There is growing acceptance that the cloud is a legitimate alternative to the traditional on-premise IT model and that it has the potential to afford significant business benefits.

For midsized and small businesses the advantages include enhanced capability, fast deployment, reduced costs and scalability. However, even in eyes of the most forward thinking CIOs cloud computing is not a panacea; it comes with its own downsides and complications and factors such as security, compliance and integration remain challenges for all involved.

Generally built on virtualization and automation, cloud computing is split into two main alternatives – Public Cloud and Private Cloud. Public cloud has advantages for small and midsized businesses, including generally low upfront cost with practically infinite scalability; it covers infrastructure and platform-as-a-service such as Amazon’s EC2 through to software-as-a-service from the likes of and Google.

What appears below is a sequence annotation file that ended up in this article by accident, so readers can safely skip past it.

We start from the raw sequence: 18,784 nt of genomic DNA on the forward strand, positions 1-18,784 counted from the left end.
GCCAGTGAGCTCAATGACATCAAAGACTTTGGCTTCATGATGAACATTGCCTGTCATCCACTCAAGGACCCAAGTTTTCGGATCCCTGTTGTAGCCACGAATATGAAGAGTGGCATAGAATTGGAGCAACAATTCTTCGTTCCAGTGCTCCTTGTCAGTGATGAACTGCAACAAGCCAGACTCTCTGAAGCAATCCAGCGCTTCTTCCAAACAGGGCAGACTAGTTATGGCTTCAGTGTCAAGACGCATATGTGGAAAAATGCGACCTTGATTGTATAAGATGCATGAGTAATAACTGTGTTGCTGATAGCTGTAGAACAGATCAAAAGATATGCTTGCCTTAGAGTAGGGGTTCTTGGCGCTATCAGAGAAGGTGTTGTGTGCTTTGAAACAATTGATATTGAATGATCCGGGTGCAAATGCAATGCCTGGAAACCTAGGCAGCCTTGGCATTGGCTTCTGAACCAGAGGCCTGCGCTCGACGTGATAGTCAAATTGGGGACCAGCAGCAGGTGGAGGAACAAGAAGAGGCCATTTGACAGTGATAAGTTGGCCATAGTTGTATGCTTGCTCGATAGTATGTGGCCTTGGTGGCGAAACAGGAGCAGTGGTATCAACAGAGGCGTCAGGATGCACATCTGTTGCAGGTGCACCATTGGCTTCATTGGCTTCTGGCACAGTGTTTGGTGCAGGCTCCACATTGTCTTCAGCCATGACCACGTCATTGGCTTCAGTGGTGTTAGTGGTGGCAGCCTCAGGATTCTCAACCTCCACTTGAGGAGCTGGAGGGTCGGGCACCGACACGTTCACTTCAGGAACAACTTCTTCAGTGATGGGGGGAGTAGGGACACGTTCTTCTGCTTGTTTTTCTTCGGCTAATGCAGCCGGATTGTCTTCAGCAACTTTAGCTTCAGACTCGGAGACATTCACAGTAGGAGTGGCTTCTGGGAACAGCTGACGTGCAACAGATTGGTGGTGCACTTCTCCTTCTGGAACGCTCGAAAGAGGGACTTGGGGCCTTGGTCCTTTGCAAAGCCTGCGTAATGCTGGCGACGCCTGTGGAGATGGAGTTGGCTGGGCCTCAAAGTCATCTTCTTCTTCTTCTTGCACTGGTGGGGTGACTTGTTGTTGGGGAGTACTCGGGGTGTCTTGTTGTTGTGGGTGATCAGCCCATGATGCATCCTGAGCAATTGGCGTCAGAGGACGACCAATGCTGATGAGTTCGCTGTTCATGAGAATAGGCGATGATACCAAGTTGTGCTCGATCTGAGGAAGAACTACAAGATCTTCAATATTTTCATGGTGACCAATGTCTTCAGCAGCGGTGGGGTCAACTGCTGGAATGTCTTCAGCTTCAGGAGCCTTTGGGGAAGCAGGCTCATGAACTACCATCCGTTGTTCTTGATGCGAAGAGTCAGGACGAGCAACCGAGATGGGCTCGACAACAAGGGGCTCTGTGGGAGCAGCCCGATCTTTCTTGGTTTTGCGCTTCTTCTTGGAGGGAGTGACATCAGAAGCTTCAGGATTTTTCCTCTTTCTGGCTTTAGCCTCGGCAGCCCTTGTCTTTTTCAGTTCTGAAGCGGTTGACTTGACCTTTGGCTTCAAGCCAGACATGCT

There continue to be real and perceived concerns about this model which generally centre on security but also include vendor accountability and the potential for vendor lock-in.

Whilst private cloud has downsides too, it allows businesses and service providers to most easily deploy ‘trusted cloud’ – a well-managed and secure cloud that affords many of the advantages of public cloud but retains a higher level of control, flexibility and transparency.

Built on virtualisation and automation the private cloud services may be managed by the internal IT team or, where IT resource is limited, by a service provider who can provide turnkey solutions that are designed to deliver real business outcomes.